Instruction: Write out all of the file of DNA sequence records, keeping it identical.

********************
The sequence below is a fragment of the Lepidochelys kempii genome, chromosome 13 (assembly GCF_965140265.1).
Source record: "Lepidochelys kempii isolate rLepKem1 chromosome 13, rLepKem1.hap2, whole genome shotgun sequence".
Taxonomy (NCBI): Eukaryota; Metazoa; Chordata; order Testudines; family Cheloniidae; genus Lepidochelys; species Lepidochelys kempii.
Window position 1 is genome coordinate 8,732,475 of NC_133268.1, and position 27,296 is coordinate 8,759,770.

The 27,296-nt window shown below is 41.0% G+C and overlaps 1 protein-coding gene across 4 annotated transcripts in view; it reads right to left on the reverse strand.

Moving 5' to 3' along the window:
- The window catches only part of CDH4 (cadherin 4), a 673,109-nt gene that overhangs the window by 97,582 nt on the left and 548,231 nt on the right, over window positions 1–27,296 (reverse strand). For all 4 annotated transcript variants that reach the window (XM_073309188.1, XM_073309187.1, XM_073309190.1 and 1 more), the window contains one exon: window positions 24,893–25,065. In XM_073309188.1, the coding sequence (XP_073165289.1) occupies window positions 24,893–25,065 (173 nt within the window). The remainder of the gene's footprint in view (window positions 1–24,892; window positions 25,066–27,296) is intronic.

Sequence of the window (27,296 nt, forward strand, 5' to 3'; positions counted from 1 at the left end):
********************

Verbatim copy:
The sequence below is a fragment of the Lepidochelys kempii genome, chromosome 13 (assembly GCF_965140265.1).
Source record: "Lepidochelys kempii isolate rLepKem1 chromosome 13, rLepKem1.hap2, whole genome shotgun sequence".
Taxonomy (NCBI): Eukaryota; Metazoa; Chordata; order Testudines; family Cheloniidae; genus Lepidochelys; species Lepidochelys kempii.
Window position 1 is genome coordinate 8,732,475 of NC_133268.1, and position 27,296 is coordinate 8,759,770.

The 27,296-nt window shown below is 41.0% G+C and overlaps 1 protein-coding gene across 4 annotated transcripts in view; it reads right to left on the reverse strand.

Moving 5' to 3' along the window:
- The window catches only part of CDH4 (cadherin 4), a 673,109-nt gene that overhangs the window by 97,582 nt on the left and 548,231 nt on the right, over window positions 1–27,296 (reverse strand). For all 4 annotated transcript variants that reach the window (XM_073309188.1, XM_073309187.1, XM_073309190.1 and 1 more), the window contains one exon: window positions 24,893–25,065. In XM_073309188.1, the coding sequence (XP_073165289.1) occupies window positions 24,893–25,065 (173 nt within the window). The remainder of the gene's footprint in view (window positions 1–24,892; window positions 25,066–27,296) is intronic.

Sequence of the window (27,296 nt, forward strand, 5' to 3'; positions counted from 1 at the left end):